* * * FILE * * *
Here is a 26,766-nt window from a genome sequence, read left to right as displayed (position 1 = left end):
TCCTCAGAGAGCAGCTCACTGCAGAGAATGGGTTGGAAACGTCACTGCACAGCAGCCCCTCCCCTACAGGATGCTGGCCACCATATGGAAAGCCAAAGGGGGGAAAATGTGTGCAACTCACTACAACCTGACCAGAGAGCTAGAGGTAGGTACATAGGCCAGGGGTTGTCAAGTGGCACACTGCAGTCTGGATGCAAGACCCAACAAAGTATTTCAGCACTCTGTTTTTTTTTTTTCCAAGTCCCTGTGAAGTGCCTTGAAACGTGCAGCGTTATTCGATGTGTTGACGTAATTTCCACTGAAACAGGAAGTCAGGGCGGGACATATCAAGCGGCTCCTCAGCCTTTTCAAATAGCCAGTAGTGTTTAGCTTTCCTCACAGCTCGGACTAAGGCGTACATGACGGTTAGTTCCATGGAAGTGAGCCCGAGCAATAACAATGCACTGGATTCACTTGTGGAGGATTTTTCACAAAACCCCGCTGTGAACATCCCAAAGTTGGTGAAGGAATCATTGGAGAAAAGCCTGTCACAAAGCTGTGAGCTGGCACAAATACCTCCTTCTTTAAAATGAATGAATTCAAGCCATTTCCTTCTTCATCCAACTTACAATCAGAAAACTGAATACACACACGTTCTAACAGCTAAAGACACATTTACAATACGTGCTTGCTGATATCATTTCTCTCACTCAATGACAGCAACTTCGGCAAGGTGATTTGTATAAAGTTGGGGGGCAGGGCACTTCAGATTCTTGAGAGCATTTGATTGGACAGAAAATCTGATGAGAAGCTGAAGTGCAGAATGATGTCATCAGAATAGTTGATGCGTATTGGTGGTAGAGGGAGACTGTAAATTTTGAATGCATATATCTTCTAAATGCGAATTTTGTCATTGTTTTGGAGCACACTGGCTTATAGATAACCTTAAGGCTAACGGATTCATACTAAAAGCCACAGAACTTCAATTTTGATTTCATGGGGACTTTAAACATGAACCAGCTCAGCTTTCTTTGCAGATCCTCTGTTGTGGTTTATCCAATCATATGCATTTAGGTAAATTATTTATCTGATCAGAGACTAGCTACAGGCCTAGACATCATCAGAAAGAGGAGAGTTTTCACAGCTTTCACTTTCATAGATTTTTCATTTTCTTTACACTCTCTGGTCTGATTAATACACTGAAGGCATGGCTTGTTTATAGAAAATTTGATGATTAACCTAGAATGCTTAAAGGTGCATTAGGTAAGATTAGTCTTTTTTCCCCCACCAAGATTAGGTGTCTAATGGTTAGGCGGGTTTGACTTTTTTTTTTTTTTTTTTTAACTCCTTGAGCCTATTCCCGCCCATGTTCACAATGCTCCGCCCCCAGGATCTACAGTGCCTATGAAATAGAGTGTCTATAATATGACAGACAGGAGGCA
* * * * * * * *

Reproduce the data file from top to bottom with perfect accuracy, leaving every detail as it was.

Here is a 26,766-nt window from a genome sequence, read left to right as displayed (position 1 = left end):
TCCTCAGAGAGCAGCTCACTGCAGAGAATGGGTTGGAAACGTCACTGCACAGCAGCCCCTCCCCTACAGGATGCTGGCCACCATATGGAAAGCCAAAGGGGGGAAAATGTGTGCAACTCACTACAACCTGACCAGAGAGCTAGAGGTAGGTACATAGGCCAGGGGTTGTCAAGTGGCACACTGCAGTCTGGATGCAAGACCCAACAAAGTATTTCAGCACTCTGTTTTTTTTTTTTCCAAGTCCCTGTGAAGTGCCTTGAAACGTGCAGCGTTATTCGATGTGTTGACGTAATTTCCACTGAAACAGGAAGTCAGGGCGGGACATATCAAGCGGCTCCTCAGCCTTTTCAAATAGCCAGTAGTGTTTAGCTTTCCTCACAGCTCGGACTAAGGCGTACATGACGGTTAGTTCCATGGAAGTGAGCCCGAGCAATAACAATGCACTGGATTCACTTGTGGAGGATTTTTCACAAAACCCCGCTGTGAACATCCCAAAGTTGGTGAAGGAATCATTGGAGAAAAGCCTGTCACAAAGCTGTGAGCTGGCACAAATACCTCCTTCTTTAAAATGAATGAATTCAAGCCATTTCCTTCTTCATCCAACTTACAATCAGAAAACTGAATACACACACGTTCTAACAGCTAAAGACACATTTACAATACGTGCTTGCTGATATCATTTCTCTCACTCAATGACAGCAACTTCGGCAAGGTGATTTGTATAAAGTTGGGGGGCAGGGCACTTCAGATTCTTGAGAGCATTTGATTGGACAGAAAATCTGATGAGAAGCTGAAGTGCAGAATGATGTCATCAGAATAGTTGATGCGTATTGGTGGTAGAGGGAGACTGTAAATTTTGAATGCATATATCTTCTAAATGCGAATTTTGTCATTGTTTTGGAGCACACTGGCTTATAGATAACCTTAAGGCTAACGGATTCATACTAAAAGCCACAGAACTTCAATTTTGATTTCATGGGGACTTTAAACATGAACCAGCTCAGCTTTCTTTGCAGATCCTCTGTTGTGGTTTATCCAATCATATGCATTTAGGTAAATTATTTATCTGATCAGAGACTAGCTACAGGCCTAGACATCATCAGAAAGAGGAGAGTTTTCACAGCTTTCACTTTCATAGATTTTTCATTTTCTTTACACTCTCTGGTCTGATTAATACACTGAAGGCATGGCTTGTTTATAGAAAATTTGATGATTAACCTAGAATGCTTAAAGGTGCATTAGGTAAGATTAGTCTTTTTTCCCCCACCAAGATTAGGTGTCTAATGGTTAGGCGGGTTTGACTTTTTTTTTTTTTTTTTTTAACTCCTTGAGCCTATTCCCGCCCATGTTCACAATGCTCCGCCCCCAGGATCTACAGTGCCTATGAAATAGAGTGTCTATAATATGACAGACAGGAGGCA